AstraZeneca has eyed up two Asian companies for drug development deals just a day after being hit with the bad news that two hotly touted drugs failed to pass muster in clinical trials.
The deals with Astellas subsidiary Prosidion and Chi-Med see the pharma giant being able to acquire pipeline drugs for type 2 diabetes and a novel targeted cancer therapy.
The Prosidion agreement grants AstraZeneca an exclusive option to acquire the Phase II clinical and pre-clinical drugs PSN821 and PSN 842, respectively, which are a potentially new orally administered class of medicines for the treatment of type 2 diabetes. The financial terms of the agreement have been undisclosed.
Meanwhile, AstraZeneca has to pay $20 million up front to Chi-Med for the global licensing, co-development and commercialisation of Volitinib (HMPL-504), a selective inhibitor of the c-Met receptor tyrosine kinase for the treatment of cancer. Phase I testing is to begin shortly.
Under the terms of the agreement, development costs for Volitinib in China will be shared between AstraZeneca and Hutchison MediPharma, an R&D company majority owned by Chi-Med. AstraZeneca will lead and pay for the development of the drug outside of China. Beside the $20 million upfront payment, HMP will receive up to $120 million contingent upon the successful achievement of clinical development and first sale milestones as well as possible additional future commercial sale milestones and up to double digit percentage royalties on net sales.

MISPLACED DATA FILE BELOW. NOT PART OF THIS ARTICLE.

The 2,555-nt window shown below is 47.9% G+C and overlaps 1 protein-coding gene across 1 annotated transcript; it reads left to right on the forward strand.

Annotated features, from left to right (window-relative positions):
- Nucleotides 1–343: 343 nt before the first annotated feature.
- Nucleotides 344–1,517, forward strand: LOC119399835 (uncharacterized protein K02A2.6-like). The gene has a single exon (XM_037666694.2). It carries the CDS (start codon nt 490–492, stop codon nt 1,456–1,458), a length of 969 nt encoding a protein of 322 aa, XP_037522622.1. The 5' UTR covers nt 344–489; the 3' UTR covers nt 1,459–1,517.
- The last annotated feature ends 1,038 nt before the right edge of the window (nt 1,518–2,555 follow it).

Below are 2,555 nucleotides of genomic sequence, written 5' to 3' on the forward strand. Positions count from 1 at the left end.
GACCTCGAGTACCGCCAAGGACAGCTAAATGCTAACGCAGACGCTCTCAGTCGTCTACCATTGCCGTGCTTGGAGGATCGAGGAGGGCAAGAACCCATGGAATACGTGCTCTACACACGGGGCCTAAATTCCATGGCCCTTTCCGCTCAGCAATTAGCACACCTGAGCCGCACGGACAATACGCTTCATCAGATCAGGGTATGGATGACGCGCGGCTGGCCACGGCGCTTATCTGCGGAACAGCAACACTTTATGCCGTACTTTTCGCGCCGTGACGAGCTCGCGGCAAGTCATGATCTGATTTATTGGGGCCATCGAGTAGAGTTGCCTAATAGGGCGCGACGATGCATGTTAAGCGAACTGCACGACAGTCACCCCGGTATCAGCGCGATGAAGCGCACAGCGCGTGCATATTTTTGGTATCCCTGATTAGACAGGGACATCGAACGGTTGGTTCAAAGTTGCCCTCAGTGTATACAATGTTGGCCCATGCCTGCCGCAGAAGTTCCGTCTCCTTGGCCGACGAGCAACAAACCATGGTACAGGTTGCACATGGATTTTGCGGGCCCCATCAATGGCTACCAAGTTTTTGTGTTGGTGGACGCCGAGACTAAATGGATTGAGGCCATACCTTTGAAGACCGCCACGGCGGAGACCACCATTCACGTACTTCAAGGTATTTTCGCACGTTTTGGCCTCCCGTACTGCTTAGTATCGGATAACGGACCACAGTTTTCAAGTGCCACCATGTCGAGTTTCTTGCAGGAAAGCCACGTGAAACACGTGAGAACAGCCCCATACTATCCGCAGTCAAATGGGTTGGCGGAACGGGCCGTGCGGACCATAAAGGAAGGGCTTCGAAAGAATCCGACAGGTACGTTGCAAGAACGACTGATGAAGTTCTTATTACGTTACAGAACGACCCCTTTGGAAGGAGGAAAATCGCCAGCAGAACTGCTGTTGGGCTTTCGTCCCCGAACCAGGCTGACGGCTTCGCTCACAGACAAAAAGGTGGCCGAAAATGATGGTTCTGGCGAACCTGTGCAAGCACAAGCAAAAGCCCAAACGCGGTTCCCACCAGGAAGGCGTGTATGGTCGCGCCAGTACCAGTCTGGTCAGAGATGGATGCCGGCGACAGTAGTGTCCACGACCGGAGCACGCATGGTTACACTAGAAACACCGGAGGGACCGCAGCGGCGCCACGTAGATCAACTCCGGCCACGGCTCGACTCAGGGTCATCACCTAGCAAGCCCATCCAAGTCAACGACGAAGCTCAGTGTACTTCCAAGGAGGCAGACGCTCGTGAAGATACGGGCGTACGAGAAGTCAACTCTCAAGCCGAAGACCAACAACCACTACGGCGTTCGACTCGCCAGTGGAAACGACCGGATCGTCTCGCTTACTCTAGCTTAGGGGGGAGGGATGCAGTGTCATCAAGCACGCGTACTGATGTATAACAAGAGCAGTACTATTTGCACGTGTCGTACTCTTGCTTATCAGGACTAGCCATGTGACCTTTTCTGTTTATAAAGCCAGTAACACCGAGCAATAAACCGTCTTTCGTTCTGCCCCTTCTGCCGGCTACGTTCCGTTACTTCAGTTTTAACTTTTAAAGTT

Susan Galbraith, head of oncology innovative medicines at AstraZeneca said: “Volitinib represents a highly attractive global opportunity for AstraZeneca as we seek to develop and commercialise novel, targeted cancer therapies. This collaboration with HMP represents our commitment to China and brings together two groups with highly complementary capabilities.”
These deals seek to bolster AstraZeneca’s flailing pipeline, which is also being hit by generic competition and pricing pressures. These deals also attempt to make light of the news earlier this week that the company would take a $380 million charge to discontinue two failed late stage drugs for depression and cancer.